RepYourWater has also recently released a collection of products that go a step further than giving back to conservation by also improving the social and environmental performance of their products called the “Ethical Assortment”, which includes, among other products, new flannels that are ethically sourced and made from organic cotton. Additionally, RepYourWater has gone zero-waste to landfill and purchased Renewable Energy Certificates (RECs) for 100% of their headquarters purchased electricity, so they are not only giving back to conservation, but their operations and products are also exemplifying their beliefs as individuals and as a brand and this also positively resonates with their customers. Stay tuned as RepYourWater will be releasing their third annual Sustainability Report in the coming months and help RepYourWater crush their goals of $250K by 12/31/20 by supporting a brand that measures their success not by how much they can make, but by how much they can give back.

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Exploring Patagonia with ChileTrout

RepYourWater Co-Founders Garrison and Corinne were lucky enough to spend Christmas exploring new water in Chilean Patagonia with their new friends at ChileTrout Lodge. The variety of incredible landscapes and fishing opportunities was matched only by the quality of the trout and the lusciousness of the wines...

From turquoise glacial fed lakes and rivers in the lush temperate rainforest, to gin clear spring creeks in the open grasslands and everything in between, we were blown away by the amount of fishing opportunities in the area. Keep in mind that ChileTrout Lodge is located on a gorgeous lake not too far outside of the town of Coyhaique that is a great fishery in its own right and was right outside our door! While we did not get much in the way of sunny days (it is was early summer in Patagonia), the dry fly and streamer fishing was amazing!

- Garrison Doctor

Wild Brown Trout Goodness

"Every day brought a new adventure and new opportunities but the one consistency was fish far beyond our expectations, amazing shore-side lunches and unforgettable company in beautiful landscapes. Shots at the best brown trout to date were the icing on the cake."       -Corinne Doctor

For more information feel free to shoot us an email anytime at: or contact ChileTrout directly at:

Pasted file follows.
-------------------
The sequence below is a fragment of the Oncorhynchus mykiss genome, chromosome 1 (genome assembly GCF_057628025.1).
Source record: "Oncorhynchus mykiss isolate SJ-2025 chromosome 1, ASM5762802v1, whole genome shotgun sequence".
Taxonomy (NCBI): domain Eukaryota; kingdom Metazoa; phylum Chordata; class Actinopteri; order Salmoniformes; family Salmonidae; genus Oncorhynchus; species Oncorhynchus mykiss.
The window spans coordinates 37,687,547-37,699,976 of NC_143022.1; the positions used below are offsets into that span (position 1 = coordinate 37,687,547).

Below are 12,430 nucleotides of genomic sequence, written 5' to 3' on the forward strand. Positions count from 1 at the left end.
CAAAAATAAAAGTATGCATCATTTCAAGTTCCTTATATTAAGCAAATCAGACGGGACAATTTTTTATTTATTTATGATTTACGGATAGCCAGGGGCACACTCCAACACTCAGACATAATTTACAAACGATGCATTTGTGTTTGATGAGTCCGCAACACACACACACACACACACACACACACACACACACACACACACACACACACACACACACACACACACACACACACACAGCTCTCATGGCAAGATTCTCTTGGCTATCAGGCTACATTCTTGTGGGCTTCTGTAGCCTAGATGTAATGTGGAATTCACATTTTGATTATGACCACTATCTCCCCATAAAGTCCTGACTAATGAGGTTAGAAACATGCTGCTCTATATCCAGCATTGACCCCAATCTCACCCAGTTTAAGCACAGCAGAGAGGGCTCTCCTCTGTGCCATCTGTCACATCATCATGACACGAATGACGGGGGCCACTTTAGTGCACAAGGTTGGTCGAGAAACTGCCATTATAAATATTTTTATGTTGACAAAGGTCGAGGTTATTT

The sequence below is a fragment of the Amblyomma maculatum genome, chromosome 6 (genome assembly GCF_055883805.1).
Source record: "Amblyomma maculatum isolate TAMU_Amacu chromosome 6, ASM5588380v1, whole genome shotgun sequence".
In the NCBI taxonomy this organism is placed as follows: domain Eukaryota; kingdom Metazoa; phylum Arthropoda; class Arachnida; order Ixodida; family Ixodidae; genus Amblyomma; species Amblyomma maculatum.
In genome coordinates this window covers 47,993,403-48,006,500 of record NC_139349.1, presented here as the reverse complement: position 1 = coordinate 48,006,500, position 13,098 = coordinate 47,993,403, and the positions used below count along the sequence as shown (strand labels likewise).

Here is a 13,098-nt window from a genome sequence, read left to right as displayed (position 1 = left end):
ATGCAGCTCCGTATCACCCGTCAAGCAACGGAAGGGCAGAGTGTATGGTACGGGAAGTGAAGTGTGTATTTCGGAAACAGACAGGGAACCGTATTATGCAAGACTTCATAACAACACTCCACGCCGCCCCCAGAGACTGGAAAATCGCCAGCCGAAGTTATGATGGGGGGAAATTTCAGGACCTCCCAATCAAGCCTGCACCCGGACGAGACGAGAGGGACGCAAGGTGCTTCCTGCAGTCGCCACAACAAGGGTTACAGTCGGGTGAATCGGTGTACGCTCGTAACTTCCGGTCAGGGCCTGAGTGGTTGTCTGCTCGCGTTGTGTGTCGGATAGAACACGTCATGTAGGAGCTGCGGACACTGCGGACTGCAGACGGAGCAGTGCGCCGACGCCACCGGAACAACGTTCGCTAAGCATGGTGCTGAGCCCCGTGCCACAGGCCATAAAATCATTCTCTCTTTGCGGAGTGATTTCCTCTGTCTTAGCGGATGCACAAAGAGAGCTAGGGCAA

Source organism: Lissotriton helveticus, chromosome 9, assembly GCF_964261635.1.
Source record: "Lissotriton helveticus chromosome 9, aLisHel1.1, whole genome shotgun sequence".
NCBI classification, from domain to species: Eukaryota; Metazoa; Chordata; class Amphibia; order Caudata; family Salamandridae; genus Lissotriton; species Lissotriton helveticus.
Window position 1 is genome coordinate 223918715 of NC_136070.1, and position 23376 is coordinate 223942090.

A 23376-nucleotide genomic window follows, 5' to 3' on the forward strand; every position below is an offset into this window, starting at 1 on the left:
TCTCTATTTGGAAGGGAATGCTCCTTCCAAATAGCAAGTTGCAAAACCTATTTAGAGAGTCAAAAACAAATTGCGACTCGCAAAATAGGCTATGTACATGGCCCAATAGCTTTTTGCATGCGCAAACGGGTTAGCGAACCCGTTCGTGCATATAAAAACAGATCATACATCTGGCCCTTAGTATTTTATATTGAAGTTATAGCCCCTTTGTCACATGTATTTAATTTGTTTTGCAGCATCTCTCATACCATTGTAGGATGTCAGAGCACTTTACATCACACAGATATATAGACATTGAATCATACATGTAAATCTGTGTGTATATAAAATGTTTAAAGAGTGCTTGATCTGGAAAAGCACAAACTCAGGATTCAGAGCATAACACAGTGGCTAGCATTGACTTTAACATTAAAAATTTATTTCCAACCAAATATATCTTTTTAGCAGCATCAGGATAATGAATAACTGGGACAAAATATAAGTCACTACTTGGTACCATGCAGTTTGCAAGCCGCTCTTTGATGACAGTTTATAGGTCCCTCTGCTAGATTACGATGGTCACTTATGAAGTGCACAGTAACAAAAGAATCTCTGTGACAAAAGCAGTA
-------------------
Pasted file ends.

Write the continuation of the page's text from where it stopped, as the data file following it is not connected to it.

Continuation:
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Introducing Ethically Sourced and Organic Cotton Flannels

Rick Crawford
Founder and CEO of Emerger Strategies

RepYourWater continues to improve their social and environmental performance by working with their suppliers to introduce a line of flannel shirts that are ethically sourced and made with organic cotton for their Fall 2019 collection.

RepYourWater already measures the success of their business in part by how much they can give back to conservation. By donating at least 3% of annual sales to 17 nonprofit conservation partners, they have donated over $220,000.00 to date. Since 2018 they have diverted 97% of their waste from landfill and offset 100% of their greenhouse gas emissions through the purchase of Renewable Energy Credits (RECs) from their warehouse and HQ in Erie, CO. Now, RepYourWater is taking the next step in their sustainability journey by diving into the social and environmental impact of their supply chain.

RepYourWater continues to lead by example and has been working diligently on ethically sourced flannels made from sustainable fabric. By partnering with this factory that is using the HIGG Index, SA-8000 Certified Socially Compliant and using Global Organic Textile Standard (GOTS) Certified yarn, they have done just that. Additionally, the dyes used on these products are AZO free and meet the OEKO-TEX Standard 100, which means the dyes used are free of carcinogens and harmless in terms of human ecological terms. RepYourWater co-founders, Corinne and Garrison Doctor had this to say about addressing the social and environmental performance of their supply chain: 

“We continue to strive to do well by doing good and are proud of our efforts and know our customers will appreciate them. There is always room for improvement and knowing that is what keeps us motivated to continue to make advancements in sustainability. ”

RepYourWater started working with sustainability consulting firm, Emerger Strategies, in 2016 because they wanted to further authenticate their brand by improving the social, environmental and economic performance of their operations and products. Emerger Strategies President, Rick Crawford, had this to say about RepYourWater, “Corinne and Garrison continue to amaze me as they are so passionate about protecting what they love and diving into their supply chain completely validates that.”